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How to Read a Candlestick Chart

July 26, 2022
7
min

Candlestick charts show incremental movements in the price of an asset for a given period of time, they may help investors identify very short-term trading opportunities.

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red and green candles in front of yellow lights

Investors who look at charts for stocks and other financial assets often want to know how the current price compares to the price a month or year ago. Is it higher or lower? Which way does the price seem to be headed? How long has it been going up or down?

But other investors might compare prices now against the price just one day ago, one hour ago or even five minutes ago.

Simple line charts are used for historical trends by tracking the movements of a market or asset price across longer time spans. But candlestick charts tend to be used more often for tracking very recent price moves and for short-term trading strategies, not long-term investment decisions.

What is a candlestick chart?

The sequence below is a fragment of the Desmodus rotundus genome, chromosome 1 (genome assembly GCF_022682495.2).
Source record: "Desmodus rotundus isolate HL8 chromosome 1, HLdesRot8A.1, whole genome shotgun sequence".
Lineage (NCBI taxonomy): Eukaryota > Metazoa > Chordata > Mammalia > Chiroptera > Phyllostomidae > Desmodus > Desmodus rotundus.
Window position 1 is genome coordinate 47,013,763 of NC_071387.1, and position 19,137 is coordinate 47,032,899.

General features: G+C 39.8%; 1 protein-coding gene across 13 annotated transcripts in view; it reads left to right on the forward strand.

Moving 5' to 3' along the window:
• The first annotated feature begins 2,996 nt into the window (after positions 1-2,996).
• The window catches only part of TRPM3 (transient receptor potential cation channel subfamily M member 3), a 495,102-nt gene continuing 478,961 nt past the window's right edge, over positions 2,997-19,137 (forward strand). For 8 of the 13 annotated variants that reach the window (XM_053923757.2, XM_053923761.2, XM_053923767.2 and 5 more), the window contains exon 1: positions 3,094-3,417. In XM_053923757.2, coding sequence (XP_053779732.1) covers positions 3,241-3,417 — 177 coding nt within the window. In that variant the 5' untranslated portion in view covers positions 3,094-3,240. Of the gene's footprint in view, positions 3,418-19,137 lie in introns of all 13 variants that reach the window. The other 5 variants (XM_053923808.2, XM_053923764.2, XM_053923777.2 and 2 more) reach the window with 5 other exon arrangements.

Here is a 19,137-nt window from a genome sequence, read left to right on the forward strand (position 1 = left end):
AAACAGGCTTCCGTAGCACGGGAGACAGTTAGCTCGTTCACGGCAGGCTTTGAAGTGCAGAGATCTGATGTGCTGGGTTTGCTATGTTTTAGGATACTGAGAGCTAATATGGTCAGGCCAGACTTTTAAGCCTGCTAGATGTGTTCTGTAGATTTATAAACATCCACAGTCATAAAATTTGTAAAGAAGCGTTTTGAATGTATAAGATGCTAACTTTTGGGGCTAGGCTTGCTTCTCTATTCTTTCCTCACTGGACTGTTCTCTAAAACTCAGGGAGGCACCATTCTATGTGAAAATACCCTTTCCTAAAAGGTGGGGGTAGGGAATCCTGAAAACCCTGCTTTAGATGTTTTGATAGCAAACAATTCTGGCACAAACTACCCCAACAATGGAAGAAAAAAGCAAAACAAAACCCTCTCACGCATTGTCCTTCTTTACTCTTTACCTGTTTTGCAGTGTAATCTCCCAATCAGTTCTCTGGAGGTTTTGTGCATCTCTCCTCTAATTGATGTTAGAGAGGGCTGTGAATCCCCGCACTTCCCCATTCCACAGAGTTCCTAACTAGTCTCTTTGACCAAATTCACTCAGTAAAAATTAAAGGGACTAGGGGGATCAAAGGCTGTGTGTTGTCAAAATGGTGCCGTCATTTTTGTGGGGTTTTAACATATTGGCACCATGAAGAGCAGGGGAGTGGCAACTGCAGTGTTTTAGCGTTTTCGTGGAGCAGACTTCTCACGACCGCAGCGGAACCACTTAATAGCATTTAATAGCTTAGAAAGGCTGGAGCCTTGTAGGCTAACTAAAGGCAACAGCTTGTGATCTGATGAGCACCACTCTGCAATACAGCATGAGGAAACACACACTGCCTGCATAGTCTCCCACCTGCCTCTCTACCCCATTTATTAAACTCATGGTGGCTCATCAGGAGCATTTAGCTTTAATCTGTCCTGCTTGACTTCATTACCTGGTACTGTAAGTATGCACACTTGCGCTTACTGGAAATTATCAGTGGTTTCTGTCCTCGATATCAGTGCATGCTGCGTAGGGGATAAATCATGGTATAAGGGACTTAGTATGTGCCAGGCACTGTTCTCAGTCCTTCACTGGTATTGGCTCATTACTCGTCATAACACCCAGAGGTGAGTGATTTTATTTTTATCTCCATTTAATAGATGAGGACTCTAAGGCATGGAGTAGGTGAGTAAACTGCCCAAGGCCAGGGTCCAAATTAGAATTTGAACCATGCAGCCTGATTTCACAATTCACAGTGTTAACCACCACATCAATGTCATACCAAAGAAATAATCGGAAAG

A candlestick chart, so called because the chart display is a series of vertical rectangles resembling candlesticks, gives more price information than line charts, which typically display only a single price for each trading day. A candlestick chart shows investors the degree of price movement within smaller time increments. Looking at one is like zooming in on the line chart to see a more granular picture of price movement.

Candlestick charts were first used about 300 years ago by rice traders in Japan, to try to gauge whether prices were poised to rise or fall. Some of the Japanese names for certain observed price patterns in the rice market are still used by traders today in analyzing candlestick charts for all sorts of financial markets—stocks, exchange-traded funds (ETFs), currencies, commodities, government bonds, and derivatives.

The volume and liquidity of an asset influence the choice of time increments for charting. For example, stock and ETF traders might use 15-minute or hourly intervals to find any developing trends or signs of a price reversal, in one or more trading days. Currency traders, on the other hand, might use the shortest time increments, such as one or five minutes. They do so because so much currency trading is done globally, and a possible trend or reversal may occur in the span of a few minutes.

Candlestick charting is used to try to gauge immediate market sentiment—the collective inclination of traders to buy or sell, at a given time— and whether the sentiment is on a continuing trend or reversing. Trading decisions also are driven by whether candlesticks suggest the sentiment is becoming more bullish or bearish.